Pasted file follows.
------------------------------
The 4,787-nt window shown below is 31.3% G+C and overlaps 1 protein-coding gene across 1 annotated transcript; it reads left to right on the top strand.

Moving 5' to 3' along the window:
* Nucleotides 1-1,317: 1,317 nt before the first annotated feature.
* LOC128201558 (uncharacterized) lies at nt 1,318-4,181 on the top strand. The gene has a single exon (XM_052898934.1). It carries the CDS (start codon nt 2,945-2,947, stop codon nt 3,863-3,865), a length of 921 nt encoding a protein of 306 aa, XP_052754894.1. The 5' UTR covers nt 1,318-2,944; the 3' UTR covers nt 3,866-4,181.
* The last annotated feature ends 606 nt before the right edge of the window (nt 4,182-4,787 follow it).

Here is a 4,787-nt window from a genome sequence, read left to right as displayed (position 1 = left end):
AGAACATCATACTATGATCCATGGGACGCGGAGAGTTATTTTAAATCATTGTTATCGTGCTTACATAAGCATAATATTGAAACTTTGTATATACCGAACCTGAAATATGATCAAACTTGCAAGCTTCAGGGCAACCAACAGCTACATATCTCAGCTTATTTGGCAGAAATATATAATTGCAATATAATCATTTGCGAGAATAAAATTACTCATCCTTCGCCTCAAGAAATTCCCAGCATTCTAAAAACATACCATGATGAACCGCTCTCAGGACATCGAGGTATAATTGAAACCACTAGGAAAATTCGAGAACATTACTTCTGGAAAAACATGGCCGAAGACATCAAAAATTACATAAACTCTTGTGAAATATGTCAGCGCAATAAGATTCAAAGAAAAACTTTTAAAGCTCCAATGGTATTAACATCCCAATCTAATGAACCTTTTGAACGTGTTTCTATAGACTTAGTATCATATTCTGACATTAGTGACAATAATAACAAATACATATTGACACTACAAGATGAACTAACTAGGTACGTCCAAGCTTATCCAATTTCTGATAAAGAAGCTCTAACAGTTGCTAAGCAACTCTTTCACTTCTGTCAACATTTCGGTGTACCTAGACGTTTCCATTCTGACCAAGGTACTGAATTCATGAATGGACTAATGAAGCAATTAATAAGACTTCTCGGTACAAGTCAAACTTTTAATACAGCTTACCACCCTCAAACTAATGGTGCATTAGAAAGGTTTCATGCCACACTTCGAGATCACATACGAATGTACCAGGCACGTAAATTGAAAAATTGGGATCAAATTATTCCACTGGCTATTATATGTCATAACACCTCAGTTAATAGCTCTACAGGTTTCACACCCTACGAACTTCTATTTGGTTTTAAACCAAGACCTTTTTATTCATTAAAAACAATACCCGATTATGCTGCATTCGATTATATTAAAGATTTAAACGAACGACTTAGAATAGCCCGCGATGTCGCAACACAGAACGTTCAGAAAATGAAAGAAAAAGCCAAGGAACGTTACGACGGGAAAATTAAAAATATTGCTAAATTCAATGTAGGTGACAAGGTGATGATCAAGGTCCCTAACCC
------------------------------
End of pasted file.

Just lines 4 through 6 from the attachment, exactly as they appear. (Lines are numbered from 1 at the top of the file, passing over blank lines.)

* LOC128201558 (uncharacterized) lies at nt 1,318-4,181 on the top strand. The gene has a single exon (XM_052898934.1). It carries the CDS (start codon nt 2,945-2,947, stop codon nt 3,863-3,865), a length of 921 nt encoding a protein of 306 aa, XP_052754894.1. The 5' UTR covers nt 1,318-2,944; the 3' UTR covers nt 3,866-4,181.
* The last annotated feature ends 606 nt before the right edge of the window (nt 4,182-4,787 follow it).

Here is a 4,787-nt window from a genome sequence, read left to right as displayed (position 1 = left end):